Thermal Velocity of an Electron?

Discussion in 'Homework Help' started by Lee_831, May 22, 2011.

  1. Lee_831

    Thread Starter New Member

    Nov 17, 2009
    6
    0
    Hi,
    Apologies if this has been asked before, I performed a search but didn't find much!
    Working on a textbook of semiconductor device physics, and have come across a formula for the thermal velocity of a hole/electron.

    It's listed as Vth = √3kT/m*
    Where m* is the effective mass.

    Now entering the data for a piece of n-type silicon as follows:
    k = 1.38x10^-23 JK-1
    T = 300K
    m* = 1.18Mo

    I work this out to be 1.02x10^-10, however the textbook answer is 1.08x10^5, which is nowhere near. :confused:
    Am I doing something wrong with the units or is something else off? I appreciate any help.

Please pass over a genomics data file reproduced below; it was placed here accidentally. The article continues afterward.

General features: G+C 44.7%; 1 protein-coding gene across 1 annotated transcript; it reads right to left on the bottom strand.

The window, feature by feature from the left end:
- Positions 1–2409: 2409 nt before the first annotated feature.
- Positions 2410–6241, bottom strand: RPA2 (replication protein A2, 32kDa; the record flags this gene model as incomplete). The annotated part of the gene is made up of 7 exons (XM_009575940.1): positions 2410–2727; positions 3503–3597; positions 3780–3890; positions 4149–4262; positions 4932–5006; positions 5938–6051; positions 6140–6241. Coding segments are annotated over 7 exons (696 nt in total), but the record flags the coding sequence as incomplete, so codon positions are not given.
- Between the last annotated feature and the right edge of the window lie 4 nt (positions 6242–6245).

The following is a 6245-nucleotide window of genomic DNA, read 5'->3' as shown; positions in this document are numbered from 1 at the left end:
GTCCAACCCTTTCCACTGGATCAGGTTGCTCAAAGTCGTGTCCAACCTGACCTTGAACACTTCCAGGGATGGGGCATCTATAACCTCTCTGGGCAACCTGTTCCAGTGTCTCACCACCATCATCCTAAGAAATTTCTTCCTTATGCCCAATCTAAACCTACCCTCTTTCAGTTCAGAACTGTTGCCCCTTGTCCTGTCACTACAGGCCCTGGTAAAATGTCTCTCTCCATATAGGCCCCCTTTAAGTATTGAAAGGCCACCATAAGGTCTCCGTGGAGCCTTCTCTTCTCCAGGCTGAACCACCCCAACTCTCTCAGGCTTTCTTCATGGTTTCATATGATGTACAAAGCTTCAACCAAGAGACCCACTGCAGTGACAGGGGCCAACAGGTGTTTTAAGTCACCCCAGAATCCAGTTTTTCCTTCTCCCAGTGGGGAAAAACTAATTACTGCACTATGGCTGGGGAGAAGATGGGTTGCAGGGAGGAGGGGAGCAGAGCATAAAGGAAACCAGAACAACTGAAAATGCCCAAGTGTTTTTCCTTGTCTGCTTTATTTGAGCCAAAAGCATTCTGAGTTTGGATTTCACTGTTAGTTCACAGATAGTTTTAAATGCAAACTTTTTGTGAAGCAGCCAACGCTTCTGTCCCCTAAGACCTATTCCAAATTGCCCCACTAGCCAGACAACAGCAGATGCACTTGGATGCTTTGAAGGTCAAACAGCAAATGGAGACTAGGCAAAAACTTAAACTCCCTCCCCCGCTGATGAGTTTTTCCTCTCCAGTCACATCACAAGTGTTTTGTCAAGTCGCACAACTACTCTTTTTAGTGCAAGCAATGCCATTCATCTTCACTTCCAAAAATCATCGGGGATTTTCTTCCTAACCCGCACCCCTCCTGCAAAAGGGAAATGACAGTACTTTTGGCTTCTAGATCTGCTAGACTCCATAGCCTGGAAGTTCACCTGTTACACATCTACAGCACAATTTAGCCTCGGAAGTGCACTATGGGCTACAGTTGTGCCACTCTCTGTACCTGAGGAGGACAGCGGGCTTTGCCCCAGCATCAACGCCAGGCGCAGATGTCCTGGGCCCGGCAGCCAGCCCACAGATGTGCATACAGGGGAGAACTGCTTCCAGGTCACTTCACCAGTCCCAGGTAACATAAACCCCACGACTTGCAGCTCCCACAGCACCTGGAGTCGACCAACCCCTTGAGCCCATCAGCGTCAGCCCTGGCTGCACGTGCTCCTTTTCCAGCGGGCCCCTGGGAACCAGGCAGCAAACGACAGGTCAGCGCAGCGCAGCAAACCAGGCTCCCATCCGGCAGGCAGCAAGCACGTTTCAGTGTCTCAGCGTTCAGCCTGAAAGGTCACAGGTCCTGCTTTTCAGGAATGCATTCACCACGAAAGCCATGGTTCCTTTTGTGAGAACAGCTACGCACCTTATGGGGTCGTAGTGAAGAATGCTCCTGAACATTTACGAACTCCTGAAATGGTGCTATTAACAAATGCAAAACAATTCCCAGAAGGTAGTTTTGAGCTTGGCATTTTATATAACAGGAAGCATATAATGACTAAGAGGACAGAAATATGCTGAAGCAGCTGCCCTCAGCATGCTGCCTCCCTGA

Thanks,
    Lee
     
  2. jegues

    Well-Known Member

    Sep 13, 2010
    735
    43
    You are doing your algebra incorrectly, I was able to obtain the correct answer listed.

    V_{t} =\sqrt{\frac{3kT}{1.18m_{o}}} = 1.08 \times 10^{5}
     
    Last edited: May 23, 2011
    Lee_831 likes this.
  3. Lee_831

    Thread Starter New Member

    Nov 17, 2009
    6
    0
    Hi,
    Thanks for your quick reply, can you possibly suggest where I am going wrong? I am simply entering 3x300x1.38x10^-23, dividing that by 1.18 and then taking the square root.
    Thanks for your help,
    Lee
     
  4. jegues

    Well-Known Member

    Sep 13, 2010
    735
    43
    You have to divide by,

    1.18 \times m_{o}=1.18 \times(9.11\times10^{-31})
     
    Lee_831 likes this.
  5. Lee_831

    Thread Starter New Member

    Nov 17, 2009
    6
    0
    Sorry for the late reply.. Thanks everyone! Thought I was going insane.
     
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